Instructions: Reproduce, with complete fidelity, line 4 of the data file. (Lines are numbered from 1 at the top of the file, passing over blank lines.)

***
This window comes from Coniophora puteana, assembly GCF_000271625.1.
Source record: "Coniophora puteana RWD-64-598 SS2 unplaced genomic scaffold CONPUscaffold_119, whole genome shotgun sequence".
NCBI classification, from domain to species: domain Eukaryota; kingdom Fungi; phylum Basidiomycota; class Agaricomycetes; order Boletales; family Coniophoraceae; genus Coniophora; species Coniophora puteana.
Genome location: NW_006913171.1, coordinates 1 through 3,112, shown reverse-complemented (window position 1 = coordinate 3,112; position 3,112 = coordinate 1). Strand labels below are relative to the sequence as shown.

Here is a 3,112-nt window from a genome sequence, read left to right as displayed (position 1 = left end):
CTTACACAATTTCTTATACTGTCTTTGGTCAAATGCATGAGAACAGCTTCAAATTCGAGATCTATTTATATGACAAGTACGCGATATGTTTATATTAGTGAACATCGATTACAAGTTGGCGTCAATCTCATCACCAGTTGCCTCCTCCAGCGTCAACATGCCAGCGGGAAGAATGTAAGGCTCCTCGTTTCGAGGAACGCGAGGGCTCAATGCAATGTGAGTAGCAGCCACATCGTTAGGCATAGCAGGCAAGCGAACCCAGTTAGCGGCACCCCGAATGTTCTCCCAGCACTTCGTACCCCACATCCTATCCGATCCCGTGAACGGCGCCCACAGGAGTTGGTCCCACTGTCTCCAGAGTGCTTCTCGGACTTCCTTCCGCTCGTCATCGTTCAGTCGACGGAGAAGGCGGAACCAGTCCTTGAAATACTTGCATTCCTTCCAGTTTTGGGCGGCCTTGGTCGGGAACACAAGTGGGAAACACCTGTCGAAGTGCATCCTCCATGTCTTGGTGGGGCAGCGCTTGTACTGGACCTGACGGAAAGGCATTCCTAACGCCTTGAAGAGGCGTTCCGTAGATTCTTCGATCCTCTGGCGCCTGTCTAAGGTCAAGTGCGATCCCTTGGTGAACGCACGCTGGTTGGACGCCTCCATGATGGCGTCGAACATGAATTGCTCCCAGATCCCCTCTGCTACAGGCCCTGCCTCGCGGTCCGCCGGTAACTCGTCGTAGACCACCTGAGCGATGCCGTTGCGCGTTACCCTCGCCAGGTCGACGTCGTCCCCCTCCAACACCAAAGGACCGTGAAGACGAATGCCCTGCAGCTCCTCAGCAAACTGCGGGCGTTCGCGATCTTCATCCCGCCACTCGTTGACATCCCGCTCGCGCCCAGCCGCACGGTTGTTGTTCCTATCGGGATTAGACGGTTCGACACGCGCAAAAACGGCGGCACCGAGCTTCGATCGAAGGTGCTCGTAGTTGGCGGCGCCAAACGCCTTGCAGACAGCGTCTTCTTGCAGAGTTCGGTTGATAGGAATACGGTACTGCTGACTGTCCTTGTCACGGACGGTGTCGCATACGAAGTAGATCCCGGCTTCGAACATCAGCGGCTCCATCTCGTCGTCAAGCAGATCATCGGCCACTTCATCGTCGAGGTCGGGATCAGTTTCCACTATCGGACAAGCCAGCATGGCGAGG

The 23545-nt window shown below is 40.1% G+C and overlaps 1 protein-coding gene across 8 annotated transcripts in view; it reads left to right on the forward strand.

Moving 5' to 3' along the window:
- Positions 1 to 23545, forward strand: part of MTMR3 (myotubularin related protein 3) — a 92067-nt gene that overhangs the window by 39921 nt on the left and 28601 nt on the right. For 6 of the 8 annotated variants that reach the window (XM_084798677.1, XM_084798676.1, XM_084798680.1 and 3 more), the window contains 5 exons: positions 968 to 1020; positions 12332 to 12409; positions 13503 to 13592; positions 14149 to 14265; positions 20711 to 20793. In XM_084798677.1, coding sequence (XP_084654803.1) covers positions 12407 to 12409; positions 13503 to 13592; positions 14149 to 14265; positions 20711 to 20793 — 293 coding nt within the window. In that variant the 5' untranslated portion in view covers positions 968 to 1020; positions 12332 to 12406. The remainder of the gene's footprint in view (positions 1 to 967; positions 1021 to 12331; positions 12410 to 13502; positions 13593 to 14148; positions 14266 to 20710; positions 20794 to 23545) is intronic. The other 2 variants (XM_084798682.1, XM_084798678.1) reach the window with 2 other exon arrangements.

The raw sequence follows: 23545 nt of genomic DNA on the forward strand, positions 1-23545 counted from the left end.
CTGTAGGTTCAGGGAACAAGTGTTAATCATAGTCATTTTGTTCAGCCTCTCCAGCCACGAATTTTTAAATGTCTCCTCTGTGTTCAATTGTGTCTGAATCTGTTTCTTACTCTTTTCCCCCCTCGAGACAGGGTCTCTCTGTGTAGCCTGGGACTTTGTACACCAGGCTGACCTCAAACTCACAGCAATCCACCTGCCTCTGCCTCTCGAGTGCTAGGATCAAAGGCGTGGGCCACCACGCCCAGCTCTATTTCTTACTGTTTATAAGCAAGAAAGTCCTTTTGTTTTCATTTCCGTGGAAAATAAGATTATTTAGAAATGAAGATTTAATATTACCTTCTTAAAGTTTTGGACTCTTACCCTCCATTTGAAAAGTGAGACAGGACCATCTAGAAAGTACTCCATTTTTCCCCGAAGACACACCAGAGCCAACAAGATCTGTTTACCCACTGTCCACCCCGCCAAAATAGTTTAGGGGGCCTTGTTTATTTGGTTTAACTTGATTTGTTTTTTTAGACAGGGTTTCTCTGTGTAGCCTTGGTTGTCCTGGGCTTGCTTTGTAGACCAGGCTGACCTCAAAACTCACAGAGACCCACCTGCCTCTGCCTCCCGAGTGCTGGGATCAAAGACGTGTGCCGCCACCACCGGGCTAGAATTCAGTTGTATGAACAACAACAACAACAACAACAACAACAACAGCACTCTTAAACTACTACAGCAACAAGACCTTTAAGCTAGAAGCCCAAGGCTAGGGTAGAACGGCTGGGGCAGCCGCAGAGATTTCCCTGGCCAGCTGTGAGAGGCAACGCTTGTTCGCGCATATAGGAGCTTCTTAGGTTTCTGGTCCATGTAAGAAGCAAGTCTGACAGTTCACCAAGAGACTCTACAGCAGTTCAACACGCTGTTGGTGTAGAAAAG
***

Genome location: NW_006913171.1, coordinates 1 through 3,112, shown reverse-complemented (window position 1 = coordinate 3,112; position 3,112 = coordinate 1). Strand labels below are relative to the sequence as shown.